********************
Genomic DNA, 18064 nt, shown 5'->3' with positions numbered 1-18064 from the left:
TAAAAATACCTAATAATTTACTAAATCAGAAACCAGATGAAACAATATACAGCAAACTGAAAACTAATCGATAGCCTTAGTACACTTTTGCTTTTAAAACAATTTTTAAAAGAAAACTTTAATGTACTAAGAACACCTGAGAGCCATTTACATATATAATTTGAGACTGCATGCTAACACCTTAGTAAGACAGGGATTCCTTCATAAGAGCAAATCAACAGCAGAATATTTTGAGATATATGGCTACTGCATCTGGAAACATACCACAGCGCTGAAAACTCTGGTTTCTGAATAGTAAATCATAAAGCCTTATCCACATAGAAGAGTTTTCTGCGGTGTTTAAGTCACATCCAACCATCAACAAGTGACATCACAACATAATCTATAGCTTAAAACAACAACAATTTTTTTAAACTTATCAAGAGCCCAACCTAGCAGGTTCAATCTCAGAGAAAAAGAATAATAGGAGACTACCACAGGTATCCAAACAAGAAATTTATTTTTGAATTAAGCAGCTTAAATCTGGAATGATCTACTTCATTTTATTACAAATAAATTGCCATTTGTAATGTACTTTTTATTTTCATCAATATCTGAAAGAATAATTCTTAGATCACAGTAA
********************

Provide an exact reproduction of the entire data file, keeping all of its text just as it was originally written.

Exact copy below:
Genomic DNA, 18064 nt, shown 5'->3' with positions numbered 1-18064 from the left:
TAAAAATACCTAATAATTTACTAAATCAGAAACCAGATGAAACAATATACAGCAAACTGAAAACTAATCGATAGCCTTAGTACACTTTTGCTTTTAAAACAATTTTTAAAAGAAAACTTTAATGTACTAAGAACACCTGAGAGCCATTTACATATATAATTTGAGACTGCATGCTAACACCTTAGTAAGACAGGGATTCCTTCATAAGAGCAAATCAACAGCAGAATATTTTGAGATATATGGCTACTGCATCTGGAAACATACCACAGCGCTGAAAACTCTGGTTTCTGAATAGTAAATCATAAAGCCTTATCCACATAGAAGAGTTTTCTGCGGTGTTTAAGTCACATCCAACCATCAACAAGTGACATCACAACATAATCTATAGCTTAAAACAACAACAATTTTTTTAAACTTATCAAGAGCCCAACCTAGCAGGTTCAATCTCAGAGAAAAAGAATAATAGGAGACTACCACAGGTATCCAAACAAGAAATTTATTTTTGAATTAAGCAGCTTAAATCTGGAATGATCTACTTCATTTTATTACAAATAAATTGCCATTTGTAATGTACTTTTTATTTTCATCAATATCTGAAAGAATAATTCTTAGATCACAGTAA